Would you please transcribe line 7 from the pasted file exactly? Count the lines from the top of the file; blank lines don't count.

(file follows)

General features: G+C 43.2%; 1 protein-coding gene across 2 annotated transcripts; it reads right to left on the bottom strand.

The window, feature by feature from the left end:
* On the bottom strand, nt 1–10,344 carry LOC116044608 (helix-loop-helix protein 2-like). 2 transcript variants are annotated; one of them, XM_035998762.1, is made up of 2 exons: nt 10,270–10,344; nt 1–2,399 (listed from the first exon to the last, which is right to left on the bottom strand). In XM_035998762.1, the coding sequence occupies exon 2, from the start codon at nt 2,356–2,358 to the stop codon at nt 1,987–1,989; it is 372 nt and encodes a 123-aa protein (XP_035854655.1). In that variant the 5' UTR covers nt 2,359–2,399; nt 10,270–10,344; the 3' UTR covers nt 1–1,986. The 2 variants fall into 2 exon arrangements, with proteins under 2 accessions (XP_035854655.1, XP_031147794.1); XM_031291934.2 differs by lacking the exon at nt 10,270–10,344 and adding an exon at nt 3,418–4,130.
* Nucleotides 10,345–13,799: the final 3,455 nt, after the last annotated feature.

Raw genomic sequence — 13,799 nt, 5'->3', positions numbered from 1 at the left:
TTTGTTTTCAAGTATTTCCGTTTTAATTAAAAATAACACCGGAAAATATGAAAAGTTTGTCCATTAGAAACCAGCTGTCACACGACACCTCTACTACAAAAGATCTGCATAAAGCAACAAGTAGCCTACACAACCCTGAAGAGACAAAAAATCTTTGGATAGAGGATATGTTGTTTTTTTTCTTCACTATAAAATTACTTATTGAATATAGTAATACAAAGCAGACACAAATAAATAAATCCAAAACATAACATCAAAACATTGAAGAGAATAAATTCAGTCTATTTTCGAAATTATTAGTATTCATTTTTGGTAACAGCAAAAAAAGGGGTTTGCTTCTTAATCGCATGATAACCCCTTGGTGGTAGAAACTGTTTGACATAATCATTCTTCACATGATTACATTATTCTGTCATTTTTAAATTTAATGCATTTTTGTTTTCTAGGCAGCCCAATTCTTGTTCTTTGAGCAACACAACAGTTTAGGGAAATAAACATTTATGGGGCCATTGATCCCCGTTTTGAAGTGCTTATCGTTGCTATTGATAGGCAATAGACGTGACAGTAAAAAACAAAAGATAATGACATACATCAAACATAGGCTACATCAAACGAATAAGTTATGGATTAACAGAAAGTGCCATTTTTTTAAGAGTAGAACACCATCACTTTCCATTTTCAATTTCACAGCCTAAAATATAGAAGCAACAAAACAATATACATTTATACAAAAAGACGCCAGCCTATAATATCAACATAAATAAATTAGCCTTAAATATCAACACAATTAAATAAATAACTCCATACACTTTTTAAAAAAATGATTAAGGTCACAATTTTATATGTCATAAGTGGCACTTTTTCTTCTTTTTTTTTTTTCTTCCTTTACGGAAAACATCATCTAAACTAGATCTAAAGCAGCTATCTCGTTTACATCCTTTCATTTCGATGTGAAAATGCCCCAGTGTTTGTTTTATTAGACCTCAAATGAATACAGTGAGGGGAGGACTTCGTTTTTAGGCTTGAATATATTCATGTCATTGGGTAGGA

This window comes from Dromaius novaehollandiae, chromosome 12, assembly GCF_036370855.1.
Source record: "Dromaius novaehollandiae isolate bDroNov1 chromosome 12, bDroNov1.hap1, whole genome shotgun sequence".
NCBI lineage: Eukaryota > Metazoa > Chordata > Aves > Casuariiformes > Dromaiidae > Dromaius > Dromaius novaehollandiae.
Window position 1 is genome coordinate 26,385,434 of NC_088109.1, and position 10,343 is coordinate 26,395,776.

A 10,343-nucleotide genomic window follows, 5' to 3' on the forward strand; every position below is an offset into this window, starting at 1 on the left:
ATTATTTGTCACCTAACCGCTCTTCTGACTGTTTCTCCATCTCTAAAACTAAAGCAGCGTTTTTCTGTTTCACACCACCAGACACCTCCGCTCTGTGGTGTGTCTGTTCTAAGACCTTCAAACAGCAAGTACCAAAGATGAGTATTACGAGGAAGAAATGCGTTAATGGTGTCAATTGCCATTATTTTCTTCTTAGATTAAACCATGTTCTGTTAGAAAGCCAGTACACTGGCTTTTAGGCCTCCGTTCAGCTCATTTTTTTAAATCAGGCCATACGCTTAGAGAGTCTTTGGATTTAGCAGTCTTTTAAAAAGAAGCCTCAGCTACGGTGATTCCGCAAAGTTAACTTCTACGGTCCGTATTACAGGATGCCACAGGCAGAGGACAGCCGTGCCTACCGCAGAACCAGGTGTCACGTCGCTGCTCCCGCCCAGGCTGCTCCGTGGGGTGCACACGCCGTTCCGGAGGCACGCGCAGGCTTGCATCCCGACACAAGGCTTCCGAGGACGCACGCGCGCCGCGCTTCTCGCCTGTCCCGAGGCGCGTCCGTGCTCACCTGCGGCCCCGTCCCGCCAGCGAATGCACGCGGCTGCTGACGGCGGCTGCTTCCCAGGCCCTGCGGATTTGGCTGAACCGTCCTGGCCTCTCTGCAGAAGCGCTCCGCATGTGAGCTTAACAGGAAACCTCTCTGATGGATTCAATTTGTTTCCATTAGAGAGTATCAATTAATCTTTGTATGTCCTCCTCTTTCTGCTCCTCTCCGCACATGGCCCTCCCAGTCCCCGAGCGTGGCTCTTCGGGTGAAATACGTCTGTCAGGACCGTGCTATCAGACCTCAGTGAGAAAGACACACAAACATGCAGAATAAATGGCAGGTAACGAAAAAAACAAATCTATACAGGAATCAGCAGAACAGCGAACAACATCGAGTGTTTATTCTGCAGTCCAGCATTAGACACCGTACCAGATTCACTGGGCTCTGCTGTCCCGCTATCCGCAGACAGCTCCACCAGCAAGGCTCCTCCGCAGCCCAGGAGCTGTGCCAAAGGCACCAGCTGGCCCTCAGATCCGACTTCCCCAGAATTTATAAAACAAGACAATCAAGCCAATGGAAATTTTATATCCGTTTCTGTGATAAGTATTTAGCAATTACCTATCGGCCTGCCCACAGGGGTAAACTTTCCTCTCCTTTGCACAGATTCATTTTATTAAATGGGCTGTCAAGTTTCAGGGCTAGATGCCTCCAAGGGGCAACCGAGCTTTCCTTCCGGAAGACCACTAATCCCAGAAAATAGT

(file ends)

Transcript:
This window comes from Dromaius novaehollandiae, chromosome 12, assembly GCF_036370855.1.